World War 2 was still happening and compulsory black outs were still enforced with night wardens patrolling all areas. Although houses were curtained, blankets or any other darkening devices were also used at night when the air raid warning sounded. Streets lights, shops and even churches if there was a service on had to douse their lights and candlelight came into use. That wasn’t an overnight occurrence for it lasted close on five years and during that time food commodities were in short supply and families were just getting over the Great Depression. The purveying of sustenance to the troops was a main priority and imports were at an all-time low, all the same South Africa at that time made strategic and economic contributions to the Allied cause. All shipping used Cape Town as the sea route to North Africa after the Axis closed the Mediterranean to them, and Cape Town became vital for supplying the Allied Forces with ammunition, food, clothing and other necessities. The army then controlled all distribution of scarce staple diet and it also saw all citizens complying with stringent rations of butter, rice, coffee, tea, sugar and condensed milk that were some of the few that were restricted. People’s ingenuity then came to the fore. Lard was made to look like butter by grating carrots, squeezing the juice out and mixing it in. South Africa’s honeybees were in full production, as honey became a substitute for sugar. All bread was brown and coarse because it was wheaten, and it was illegal to bake white bread because of shortages. Some smart individuals, of whom my father was one, invented a sifting device that would divide the chaff and produce white flour for an occasional white loaf. It consisted of a box like contraption with a metal rod that had an egg beater type construction for the inside of the box and lead out to be affixed on one of the outer sides. The other side had a turning handle, and the centre of the box had muslin cloth that caught the husks that allowed the white flour to pass through. From those homes you would smell the aroma of fresh baked illegal bread. Stamp mielies (Dutch = stampen mais, pounded maize) bought white granulated and simmered, became our other staple diet in place of rise. Coffee was made from coffee beans that you had to grind yourself, and those grinding machines were used for many other purposes, especially for mincing meat to make your own sausages. Tea was another problem but we reverted to rooibos (Dutch = rood bosje, red bush), an herb used as tea that grew wild in South Africa, and although pungent it was healthy and a good substitute with plenty of honey. Condensed milk, which was then considered next to mother’s milk, kept my baby brother going thanks to Mister Parker’s Grocery Store. Fresh vegetables were another necessity that became scarce because there were no frozen ones then. Again some forward thinking person in our neighbourhood organized farmers with unmarketable but edible produce to load up and sell a variety of the vegetables at two shillings a basket in poorer communities. Also, once a month done in a family rotation, our grandmother filled up her Austin, which was one of those cumbersome cars, squeezed us all in, and with her rationed petrol took us either for a country drive or to the beach.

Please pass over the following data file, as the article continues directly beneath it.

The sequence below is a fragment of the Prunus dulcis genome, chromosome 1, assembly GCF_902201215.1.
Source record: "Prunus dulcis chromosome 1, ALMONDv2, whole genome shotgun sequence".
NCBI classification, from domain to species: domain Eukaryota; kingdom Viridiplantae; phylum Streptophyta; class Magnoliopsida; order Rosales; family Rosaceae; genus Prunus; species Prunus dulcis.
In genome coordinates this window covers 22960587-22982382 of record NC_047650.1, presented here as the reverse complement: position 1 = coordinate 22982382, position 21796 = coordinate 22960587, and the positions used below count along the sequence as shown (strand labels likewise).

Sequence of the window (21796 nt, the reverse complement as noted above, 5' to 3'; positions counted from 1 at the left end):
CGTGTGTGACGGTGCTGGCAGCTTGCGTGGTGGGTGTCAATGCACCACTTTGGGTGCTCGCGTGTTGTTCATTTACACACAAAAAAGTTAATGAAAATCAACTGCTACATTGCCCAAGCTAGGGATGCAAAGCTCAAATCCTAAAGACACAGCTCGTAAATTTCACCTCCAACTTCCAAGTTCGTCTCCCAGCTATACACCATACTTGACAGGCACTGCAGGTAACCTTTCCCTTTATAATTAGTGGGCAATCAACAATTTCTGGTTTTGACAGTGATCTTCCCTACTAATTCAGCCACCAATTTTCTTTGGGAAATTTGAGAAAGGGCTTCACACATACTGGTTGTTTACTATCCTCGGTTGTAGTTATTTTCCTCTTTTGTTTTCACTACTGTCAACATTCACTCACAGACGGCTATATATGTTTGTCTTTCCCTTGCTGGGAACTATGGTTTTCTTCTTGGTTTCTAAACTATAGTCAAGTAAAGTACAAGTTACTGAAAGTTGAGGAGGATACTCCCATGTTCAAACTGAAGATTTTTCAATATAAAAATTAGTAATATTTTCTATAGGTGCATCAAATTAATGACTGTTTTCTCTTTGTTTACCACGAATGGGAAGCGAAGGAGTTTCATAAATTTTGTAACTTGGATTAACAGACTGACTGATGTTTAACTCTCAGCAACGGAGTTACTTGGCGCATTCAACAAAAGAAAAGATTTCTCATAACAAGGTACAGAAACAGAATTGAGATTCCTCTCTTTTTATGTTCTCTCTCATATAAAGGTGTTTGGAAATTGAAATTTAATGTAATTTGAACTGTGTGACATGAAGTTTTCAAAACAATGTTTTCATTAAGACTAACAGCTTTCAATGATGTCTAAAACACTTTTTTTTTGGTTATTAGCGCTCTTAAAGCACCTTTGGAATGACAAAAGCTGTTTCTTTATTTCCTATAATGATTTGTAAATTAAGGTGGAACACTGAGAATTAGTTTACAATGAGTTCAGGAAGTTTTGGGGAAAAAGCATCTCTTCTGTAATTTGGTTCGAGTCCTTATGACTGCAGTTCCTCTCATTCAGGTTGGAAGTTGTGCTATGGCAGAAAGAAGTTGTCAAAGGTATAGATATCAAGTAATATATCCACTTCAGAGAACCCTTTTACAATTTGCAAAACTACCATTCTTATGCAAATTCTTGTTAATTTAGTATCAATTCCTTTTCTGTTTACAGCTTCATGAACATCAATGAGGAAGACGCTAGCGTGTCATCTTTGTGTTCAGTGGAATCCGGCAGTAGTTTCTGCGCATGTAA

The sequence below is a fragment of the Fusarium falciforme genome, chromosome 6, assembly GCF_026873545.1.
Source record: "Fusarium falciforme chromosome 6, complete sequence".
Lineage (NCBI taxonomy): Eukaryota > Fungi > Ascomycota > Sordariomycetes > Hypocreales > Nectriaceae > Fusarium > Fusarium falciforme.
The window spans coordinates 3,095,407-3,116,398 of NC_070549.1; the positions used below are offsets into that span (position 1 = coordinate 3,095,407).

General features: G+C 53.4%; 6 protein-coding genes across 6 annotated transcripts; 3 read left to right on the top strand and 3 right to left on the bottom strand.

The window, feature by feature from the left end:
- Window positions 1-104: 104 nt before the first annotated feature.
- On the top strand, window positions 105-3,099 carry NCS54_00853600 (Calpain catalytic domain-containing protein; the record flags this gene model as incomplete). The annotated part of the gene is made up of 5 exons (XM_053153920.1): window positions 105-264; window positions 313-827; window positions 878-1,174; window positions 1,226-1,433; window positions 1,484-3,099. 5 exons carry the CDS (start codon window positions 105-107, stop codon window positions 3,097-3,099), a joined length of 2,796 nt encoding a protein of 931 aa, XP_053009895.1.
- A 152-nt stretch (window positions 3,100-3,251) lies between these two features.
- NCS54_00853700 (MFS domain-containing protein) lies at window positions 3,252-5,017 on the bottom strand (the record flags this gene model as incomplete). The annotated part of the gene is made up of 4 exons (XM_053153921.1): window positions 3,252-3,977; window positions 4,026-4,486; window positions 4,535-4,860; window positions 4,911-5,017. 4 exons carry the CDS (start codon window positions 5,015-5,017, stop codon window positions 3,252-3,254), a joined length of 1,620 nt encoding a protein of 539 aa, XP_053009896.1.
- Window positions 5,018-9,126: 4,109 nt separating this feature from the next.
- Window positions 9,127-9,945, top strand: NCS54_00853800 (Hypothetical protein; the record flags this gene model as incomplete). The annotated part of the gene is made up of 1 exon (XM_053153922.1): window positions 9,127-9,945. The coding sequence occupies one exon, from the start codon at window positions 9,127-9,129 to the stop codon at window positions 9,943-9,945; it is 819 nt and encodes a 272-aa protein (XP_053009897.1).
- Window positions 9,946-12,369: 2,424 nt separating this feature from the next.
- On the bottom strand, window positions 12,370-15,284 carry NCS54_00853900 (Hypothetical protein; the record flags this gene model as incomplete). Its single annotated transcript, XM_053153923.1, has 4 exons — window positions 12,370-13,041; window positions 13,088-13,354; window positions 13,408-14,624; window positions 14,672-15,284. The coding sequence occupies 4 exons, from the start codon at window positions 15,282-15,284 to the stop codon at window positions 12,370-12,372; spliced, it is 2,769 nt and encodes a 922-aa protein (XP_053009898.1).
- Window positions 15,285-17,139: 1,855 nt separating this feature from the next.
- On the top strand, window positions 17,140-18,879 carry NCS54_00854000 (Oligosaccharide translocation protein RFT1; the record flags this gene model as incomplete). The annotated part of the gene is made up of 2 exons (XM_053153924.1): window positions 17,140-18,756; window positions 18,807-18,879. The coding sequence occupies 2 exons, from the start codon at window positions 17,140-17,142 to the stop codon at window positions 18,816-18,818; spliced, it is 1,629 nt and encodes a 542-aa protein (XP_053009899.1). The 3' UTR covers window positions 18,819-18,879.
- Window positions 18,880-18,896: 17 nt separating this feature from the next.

Another of my dreams depicted together show my growing up on my grandparent’s farm with the animals. The toy boat was one of many that my father had taught me to fold out of stiff paper, which I had sailed on the fast flowing waters in road gutters. The white robed Africans were because of my association with them in the African township of Langa in Cape Town. The barking ferocious dog was the baboon kept on a running-chain tied to a tree on a neighbouring farm. The fire was the Apostolic Church burning with the firemen in attendance.